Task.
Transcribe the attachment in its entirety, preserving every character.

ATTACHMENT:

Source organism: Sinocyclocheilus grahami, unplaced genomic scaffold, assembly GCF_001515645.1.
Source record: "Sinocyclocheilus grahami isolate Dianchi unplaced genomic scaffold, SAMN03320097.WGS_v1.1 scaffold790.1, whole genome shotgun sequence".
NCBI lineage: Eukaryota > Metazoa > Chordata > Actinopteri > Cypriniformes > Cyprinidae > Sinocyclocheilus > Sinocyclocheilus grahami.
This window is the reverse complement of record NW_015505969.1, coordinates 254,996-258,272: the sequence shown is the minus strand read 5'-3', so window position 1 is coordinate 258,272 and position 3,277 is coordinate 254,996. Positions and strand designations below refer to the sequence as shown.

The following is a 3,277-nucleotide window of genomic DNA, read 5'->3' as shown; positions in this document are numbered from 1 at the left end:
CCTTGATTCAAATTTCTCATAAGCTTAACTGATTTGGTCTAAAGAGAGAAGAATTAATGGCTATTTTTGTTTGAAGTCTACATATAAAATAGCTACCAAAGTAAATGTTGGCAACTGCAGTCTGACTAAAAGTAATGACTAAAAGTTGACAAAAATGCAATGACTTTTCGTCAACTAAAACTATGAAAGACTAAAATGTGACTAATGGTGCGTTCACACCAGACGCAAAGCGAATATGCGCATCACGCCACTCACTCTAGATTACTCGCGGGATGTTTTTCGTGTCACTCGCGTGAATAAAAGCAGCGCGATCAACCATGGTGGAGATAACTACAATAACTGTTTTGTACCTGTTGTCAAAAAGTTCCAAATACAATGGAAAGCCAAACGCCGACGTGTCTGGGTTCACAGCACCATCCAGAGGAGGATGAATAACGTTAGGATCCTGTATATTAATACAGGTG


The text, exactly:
Source organism: Sinocyclocheilus grahami, unplaced genomic scaffold, assembly GCF_001515645.1.
Source record: "Sinocyclocheilus grahami isolate Dianchi unplaced genomic scaffold, SAMN03320097.WGS_v1.1 scaffold790.1, whole genome shotgun sequence".
NCBI lineage: Eukaryota > Metazoa > Chordata > Actinopteri > Cypriniformes > Cyprinidae > Sinocyclocheilus > Sinocyclocheilus grahami.
This window is the reverse complement of record NW_015505969.1, coordinates 254,996-258,272: the sequence shown is the minus strand read 5'-3', so window position 1 is coordinate 258,272 and position 3,277 is coordinate 254,996. Positions and strand designations below refer to the sequence as shown.

The following is a 3,277-nucleotide window of genomic DNA, read 5'->3' as shown; positions in this document are numbered from 1 at the left end:
CCTTGATTCAAATTTCTCATAAGCTTAACTGATTTGGTCTAAAGAGAGAAGAATTAATGGCTATTTTTGTTTGAAGTCTACATATAAAATAGCTACCAAAGTAAATGTTGGCAACTGCAGTCTGACTAAAAGTAATGACTAAAAGTTGACAAAAATGCAATGACTTTTCGTCAACTAAAACTATGAAAGACTAAAATGTGACTAATGGTGCGTTCACACCAGACGCAAAGCGAATATGCGCATCACGCCACTCACTCTAGATTACTCGCGGGATGTTTTTCGTGTCACTCGCGTGAATAAAAGCAGCGCGATCAACCATGGTGGAGATAACTACAATAACTGTTTTGTACCTGTTGTCAAAAAGTTCCAAATACAATGGAAAGCCAAACGCCGACGTGTCTGGGTTCACAGCACCATCCAGAGGAGGATGAATAACGTTAGGATCCTGTATATTAATACAGGTG